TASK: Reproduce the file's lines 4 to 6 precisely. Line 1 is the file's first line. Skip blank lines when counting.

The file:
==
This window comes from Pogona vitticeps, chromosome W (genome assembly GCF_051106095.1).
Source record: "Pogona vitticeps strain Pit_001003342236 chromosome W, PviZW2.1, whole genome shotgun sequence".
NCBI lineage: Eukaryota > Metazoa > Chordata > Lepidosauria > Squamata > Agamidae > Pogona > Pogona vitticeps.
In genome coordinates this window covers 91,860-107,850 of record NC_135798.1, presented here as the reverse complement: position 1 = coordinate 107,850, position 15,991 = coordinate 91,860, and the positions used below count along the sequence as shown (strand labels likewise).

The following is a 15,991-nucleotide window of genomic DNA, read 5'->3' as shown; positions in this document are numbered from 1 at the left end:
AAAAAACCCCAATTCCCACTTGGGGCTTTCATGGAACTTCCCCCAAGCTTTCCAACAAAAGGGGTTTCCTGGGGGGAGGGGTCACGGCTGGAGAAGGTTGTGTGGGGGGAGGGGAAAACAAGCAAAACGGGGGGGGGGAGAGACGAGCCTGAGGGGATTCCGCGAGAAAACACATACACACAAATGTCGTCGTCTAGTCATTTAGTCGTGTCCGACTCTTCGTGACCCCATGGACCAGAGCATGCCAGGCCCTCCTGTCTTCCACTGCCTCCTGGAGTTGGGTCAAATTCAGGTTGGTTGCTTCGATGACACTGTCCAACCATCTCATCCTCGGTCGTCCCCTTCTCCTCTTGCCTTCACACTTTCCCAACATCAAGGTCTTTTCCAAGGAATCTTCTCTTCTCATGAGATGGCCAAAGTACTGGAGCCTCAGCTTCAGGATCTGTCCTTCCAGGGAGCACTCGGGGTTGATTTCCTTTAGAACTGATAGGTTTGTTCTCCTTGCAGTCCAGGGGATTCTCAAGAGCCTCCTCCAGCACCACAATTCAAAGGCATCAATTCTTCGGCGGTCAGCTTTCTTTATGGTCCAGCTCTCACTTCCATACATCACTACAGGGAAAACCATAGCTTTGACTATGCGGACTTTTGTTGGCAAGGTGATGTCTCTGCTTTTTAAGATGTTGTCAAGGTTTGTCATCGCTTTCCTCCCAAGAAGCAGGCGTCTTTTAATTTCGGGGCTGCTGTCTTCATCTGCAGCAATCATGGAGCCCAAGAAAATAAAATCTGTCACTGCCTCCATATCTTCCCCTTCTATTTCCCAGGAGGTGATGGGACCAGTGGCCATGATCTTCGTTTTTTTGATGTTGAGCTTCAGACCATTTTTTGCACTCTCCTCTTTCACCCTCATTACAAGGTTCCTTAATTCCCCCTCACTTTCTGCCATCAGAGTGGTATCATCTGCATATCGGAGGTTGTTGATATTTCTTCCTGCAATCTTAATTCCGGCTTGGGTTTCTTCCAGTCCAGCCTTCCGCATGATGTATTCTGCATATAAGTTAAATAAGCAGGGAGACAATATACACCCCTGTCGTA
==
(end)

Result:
In genome coordinates this window covers 91,860-107,850 of record NC_135798.1, presented here as the reverse complement: position 1 = coordinate 107,850, position 15,991 = coordinate 91,860, and the positions used below count along the sequence as shown (strand labels likewise).

The following is a 15,991-nucleotide window of genomic DNA, read 5'->3' as shown; positions in this document are numbered from 1 at the left end:
AAAAAACCCCAATTCCCACTTGGGGCTTTCATGGAACTTCCCCCAAGCTTTCCAACAAAAGGGGTTTCCTGGGGGGAGGGGTCACGGCTGGAGAAGGTTGTGTGGGGGGAGGGGAAAACAAGCAAAACGGGGGGGGGGAGAGACGAGCCTGAGGGGATTCCGCGAGAAAACACATACACACAAATGTCGTCGTCTAGTCATTTAGTCGTGTCCGACTCTTCGTGACCCCATGGACCAGAGCATGCCAGGCCCTCCTGTCTTCCACTGCCTCCTGGAGTTGGGTCAAATTCAGGTTGGTTGCTTCGATGACACTGTCCAACCATCTCATCCTCGGTCGTCCCCTTCTCCTCTTGCCTTCACACTTTCCCAACATCAAGGTCTTTTCCAAGGAATCTTCTCTTCTCATGAGATGGCCAAAGTACTGGAGCCTCAGCTTCAGGATCTGTCCTTCCAGGGAGCACTCGGGGTTGATTTCCTTTAGAACTGATAGGTTTGTTCTCCTTGCAGTCCAGGGGATTCTCAAGAGCCTCCTCCAGCACCACAATTCAAAGGCATCAATTCTTCGGCGGTCAGCTTTCTTTATGGTCCAGCTCTCACTTCCATACATCACTACAGGGAAAACCATAGCTTTGACTATGCGGACTTTTGTTGGCAAGGTGATGTCTCTGCTTTTTAAGATGTTGTCAAGGTTTGTCATCGCTTTCCTCCCAAGAAGCAGGCGTCTTTTAATTTCGGGGCTGCTGTCTTCATCTGCAGCAATCATGGAGCCCAAGAAAATAAAATCTGTCACTGCCTCCATATCTTCCCCTTCTATTTCCCAGGAGGTGATGGGACCAGTGGCCATGATCTTCGTTTTTTTGATGTTGAGCTTCAGACCATTTTTTGCACTCTCCTCTTTCACCCTCATTACAAGGTTCCTTAATTCCCCCTCACTTTCTGCCATCAGAGTGGTATCATCTGCATATCGGAGGTTGTTGATATTTCTTCCTGCAATCTTAATTCCGGCTTGGGTTTCTTCCAGTCCAGCCTTCCGCATGATGTATTCTGCATATAAGTTAAATAAGCAGGGAGACAATATACACCCCTGTCGTA